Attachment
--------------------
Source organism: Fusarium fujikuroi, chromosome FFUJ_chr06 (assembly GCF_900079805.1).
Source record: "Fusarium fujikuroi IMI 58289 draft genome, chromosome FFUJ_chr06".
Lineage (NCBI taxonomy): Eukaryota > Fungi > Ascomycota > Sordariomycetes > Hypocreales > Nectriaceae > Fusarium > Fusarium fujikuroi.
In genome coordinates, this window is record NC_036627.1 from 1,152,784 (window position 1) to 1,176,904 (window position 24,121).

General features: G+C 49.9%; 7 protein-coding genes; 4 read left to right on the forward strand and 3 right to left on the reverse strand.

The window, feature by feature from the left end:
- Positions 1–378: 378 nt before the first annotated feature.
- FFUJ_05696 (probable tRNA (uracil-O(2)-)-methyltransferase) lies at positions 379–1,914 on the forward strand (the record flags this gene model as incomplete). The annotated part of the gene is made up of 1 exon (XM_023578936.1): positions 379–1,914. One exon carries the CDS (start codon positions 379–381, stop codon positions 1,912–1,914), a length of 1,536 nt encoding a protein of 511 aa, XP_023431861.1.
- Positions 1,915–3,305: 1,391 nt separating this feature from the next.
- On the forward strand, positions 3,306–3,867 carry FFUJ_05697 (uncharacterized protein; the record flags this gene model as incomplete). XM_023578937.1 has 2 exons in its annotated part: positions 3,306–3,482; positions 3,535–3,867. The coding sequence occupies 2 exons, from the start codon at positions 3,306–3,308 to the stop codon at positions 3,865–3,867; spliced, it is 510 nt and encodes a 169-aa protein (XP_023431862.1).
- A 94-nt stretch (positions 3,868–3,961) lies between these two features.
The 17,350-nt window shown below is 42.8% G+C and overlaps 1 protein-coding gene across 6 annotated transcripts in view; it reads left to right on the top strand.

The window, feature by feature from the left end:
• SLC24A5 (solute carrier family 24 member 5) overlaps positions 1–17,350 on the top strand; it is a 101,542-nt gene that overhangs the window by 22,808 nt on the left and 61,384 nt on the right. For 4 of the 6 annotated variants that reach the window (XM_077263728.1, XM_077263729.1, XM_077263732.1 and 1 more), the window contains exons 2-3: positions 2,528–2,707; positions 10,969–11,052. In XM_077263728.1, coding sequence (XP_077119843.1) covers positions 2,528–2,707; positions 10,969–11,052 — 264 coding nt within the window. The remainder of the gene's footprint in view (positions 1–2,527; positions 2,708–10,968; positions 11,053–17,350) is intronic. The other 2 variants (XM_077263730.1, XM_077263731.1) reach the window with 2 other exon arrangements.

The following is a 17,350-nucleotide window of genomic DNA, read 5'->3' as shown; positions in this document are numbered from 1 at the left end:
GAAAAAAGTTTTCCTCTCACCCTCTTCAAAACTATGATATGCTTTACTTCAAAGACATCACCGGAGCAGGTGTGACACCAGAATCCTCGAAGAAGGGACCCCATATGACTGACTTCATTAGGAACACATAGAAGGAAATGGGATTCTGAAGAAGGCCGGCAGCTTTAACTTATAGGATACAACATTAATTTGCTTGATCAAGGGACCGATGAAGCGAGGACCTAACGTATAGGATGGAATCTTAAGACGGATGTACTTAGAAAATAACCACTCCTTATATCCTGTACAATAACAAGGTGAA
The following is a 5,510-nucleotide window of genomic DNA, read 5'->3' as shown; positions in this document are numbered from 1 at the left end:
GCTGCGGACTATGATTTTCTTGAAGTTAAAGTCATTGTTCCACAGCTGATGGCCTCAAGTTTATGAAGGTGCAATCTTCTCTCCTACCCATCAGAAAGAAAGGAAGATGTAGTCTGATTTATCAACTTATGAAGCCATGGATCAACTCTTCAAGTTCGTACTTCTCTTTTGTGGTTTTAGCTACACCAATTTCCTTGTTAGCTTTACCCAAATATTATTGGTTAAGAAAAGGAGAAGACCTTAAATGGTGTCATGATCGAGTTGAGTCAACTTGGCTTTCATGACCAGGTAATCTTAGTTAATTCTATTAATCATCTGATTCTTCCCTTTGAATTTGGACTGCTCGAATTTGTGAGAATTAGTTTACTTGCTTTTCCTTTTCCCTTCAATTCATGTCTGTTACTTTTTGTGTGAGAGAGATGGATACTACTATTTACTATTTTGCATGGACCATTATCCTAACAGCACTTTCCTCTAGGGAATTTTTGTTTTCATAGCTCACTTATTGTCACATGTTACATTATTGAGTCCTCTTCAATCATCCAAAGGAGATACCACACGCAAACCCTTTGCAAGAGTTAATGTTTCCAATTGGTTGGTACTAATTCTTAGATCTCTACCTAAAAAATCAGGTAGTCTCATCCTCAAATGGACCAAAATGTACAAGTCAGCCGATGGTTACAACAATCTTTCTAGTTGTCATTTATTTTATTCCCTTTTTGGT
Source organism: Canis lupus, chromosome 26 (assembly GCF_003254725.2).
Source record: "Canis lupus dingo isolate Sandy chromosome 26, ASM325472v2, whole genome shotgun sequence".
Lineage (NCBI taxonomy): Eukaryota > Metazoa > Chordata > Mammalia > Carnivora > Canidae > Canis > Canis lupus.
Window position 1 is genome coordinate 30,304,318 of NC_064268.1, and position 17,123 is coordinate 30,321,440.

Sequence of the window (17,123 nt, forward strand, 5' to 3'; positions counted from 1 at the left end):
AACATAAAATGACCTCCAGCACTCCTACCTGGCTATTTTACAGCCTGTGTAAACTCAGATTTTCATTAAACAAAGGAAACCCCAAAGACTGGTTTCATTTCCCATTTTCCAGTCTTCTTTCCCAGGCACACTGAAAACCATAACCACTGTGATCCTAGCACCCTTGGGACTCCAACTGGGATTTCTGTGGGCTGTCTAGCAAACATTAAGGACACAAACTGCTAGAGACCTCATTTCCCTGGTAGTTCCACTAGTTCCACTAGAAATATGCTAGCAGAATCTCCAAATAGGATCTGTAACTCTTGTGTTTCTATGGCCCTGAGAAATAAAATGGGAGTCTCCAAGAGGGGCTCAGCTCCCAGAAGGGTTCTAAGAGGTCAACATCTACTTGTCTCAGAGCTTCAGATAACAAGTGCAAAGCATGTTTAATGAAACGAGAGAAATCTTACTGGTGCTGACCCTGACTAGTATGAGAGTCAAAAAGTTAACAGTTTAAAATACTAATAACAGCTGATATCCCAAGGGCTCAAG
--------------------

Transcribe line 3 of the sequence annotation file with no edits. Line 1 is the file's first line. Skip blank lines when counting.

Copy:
Lineage (NCBI taxonomy): Eukaryota > Fungi > Ascomycota > Sordariomycetes > Hypocreales > Nectriaceae > Fusarium > Fusarium fujikuroi.